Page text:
RFRA & Federal Statutes

Volokh, Eugene VOLOKH at law.ucla.edu
Tue Nov 15 13:12:19 PST 2005


	[My responses labeled with "***" below.]

Bobby Lipkin writes:

        Just what is a "statutory constraint" in this context? Is the
argument that there is no difference in exercising a constitutional
power and constraining it?  For example, suppose Congress passed a law
pursuant to the Commerce Clause prohibiting sixteen year olds from
driving on interstate highways except for the purpose of going to and
from work. Is this exception a "statutory constraint"?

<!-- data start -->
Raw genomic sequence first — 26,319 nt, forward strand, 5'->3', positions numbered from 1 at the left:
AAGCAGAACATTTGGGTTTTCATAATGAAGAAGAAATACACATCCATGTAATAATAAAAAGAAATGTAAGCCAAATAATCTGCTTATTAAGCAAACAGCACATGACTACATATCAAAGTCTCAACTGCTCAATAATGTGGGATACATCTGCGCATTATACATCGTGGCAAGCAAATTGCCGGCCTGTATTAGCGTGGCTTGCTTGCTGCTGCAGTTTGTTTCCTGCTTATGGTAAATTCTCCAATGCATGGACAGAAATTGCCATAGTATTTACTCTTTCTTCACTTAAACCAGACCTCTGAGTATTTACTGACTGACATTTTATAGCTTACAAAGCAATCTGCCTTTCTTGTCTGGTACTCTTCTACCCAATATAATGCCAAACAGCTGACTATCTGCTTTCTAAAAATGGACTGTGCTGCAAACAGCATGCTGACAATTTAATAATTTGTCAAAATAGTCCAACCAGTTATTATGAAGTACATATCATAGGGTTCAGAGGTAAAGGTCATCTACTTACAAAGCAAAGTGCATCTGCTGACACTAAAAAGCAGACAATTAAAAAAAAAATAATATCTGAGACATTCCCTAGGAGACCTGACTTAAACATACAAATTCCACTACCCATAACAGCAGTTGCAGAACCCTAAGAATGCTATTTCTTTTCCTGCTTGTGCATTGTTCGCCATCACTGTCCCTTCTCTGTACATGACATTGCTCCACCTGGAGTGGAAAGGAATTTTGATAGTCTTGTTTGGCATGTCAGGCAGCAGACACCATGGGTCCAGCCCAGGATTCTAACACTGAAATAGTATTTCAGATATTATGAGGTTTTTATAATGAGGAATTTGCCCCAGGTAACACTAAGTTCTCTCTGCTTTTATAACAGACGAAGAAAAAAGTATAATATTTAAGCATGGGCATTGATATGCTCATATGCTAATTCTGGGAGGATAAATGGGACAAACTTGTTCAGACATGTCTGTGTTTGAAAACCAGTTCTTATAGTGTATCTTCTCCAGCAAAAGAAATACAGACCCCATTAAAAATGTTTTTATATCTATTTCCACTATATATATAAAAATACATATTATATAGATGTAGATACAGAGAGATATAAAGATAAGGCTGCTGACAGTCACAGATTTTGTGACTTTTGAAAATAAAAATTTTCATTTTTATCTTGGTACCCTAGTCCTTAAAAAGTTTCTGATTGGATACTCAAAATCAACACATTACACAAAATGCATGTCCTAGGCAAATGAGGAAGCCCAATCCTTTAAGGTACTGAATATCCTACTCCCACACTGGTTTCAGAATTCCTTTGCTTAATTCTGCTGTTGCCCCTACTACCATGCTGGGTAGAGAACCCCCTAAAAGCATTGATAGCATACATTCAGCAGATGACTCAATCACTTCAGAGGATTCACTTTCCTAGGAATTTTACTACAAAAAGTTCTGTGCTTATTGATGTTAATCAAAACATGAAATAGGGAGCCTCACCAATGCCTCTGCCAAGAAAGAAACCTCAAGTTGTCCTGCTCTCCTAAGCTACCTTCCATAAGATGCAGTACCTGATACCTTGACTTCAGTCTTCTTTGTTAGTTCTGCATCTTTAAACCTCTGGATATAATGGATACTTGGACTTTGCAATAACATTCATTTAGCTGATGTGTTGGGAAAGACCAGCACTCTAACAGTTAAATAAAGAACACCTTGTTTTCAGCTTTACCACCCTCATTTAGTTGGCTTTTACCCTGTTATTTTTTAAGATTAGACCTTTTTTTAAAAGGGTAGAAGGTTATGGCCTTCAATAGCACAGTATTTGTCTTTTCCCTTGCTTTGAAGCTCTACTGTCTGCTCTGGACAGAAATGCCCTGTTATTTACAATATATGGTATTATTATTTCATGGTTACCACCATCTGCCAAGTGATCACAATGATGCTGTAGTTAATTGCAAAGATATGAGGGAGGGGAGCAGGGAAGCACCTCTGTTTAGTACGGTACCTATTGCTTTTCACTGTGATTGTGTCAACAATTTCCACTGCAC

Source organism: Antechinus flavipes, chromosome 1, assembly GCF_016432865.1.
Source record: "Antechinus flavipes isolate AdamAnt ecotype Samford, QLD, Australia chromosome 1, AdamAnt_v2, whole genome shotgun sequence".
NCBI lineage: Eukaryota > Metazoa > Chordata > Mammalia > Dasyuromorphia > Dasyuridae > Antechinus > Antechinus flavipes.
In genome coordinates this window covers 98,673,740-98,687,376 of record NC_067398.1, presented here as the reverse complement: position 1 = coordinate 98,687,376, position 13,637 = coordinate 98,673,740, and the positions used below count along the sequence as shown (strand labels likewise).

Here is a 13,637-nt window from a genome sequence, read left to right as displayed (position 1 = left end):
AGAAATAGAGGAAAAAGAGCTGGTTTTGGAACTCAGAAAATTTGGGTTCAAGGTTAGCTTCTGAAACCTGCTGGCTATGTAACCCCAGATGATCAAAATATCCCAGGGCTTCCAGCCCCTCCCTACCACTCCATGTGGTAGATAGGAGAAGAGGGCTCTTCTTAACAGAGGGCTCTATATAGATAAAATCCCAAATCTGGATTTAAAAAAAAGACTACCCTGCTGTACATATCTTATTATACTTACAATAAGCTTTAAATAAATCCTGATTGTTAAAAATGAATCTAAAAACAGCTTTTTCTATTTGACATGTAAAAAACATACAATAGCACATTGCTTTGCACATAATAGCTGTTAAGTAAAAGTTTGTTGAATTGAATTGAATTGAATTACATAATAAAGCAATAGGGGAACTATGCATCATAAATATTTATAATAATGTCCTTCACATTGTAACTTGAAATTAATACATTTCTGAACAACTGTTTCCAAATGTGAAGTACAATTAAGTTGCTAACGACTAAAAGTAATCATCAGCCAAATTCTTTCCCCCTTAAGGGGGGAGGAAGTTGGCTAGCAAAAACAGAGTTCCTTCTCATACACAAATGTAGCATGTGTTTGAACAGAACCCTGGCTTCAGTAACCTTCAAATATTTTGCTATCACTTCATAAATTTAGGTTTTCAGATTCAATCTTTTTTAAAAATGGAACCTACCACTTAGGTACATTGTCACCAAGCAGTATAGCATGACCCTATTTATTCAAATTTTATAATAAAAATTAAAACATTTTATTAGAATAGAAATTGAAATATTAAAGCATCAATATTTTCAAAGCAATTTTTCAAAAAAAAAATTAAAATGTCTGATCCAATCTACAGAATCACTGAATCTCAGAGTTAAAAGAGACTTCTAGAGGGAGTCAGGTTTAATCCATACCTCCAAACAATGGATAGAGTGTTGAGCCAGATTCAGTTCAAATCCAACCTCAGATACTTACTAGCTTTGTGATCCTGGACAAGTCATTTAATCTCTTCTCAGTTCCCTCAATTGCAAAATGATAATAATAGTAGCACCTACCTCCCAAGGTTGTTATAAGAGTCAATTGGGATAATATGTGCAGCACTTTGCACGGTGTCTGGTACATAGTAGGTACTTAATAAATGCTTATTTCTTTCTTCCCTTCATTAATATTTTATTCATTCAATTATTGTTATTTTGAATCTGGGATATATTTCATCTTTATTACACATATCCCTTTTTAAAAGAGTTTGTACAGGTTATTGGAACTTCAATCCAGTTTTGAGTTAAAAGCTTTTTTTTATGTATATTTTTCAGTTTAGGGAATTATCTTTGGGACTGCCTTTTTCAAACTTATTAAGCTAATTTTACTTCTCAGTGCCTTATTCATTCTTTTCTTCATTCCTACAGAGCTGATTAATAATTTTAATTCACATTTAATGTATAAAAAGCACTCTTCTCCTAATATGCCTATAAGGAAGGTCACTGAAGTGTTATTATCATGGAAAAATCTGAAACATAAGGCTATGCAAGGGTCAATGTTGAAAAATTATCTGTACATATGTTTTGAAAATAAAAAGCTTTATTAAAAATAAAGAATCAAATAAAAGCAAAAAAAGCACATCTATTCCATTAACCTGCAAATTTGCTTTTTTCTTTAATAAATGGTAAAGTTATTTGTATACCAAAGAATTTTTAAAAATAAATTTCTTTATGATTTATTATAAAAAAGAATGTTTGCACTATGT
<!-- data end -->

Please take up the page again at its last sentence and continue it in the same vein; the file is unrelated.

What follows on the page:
*** Sure, why not?

And if yes, is it precisely the same sort of constraint as RFRA?

	***  Not precisely -- obviously RFRA leaves courts with more
discretion than does this law.  But as to the enumerated powers
question, the two are indeed similar.

If so, then the above highway statute can include an exception
pertaining to sixteen year olds driving to and from work. Is that what
"statutory constraint" means? If that's right, then must the statutory
constraint be stated in each particular law passed pursuant to an
enumerated power or can Congress instead pass an independent law stating
a host of statutory constraints on all other congressional and
governmental laws?

	***  Why not the latter?  What's there in the enumerated powers
doctrine that keeps Congress from enacting one law that imposes lots of
constraints on other federal laws?


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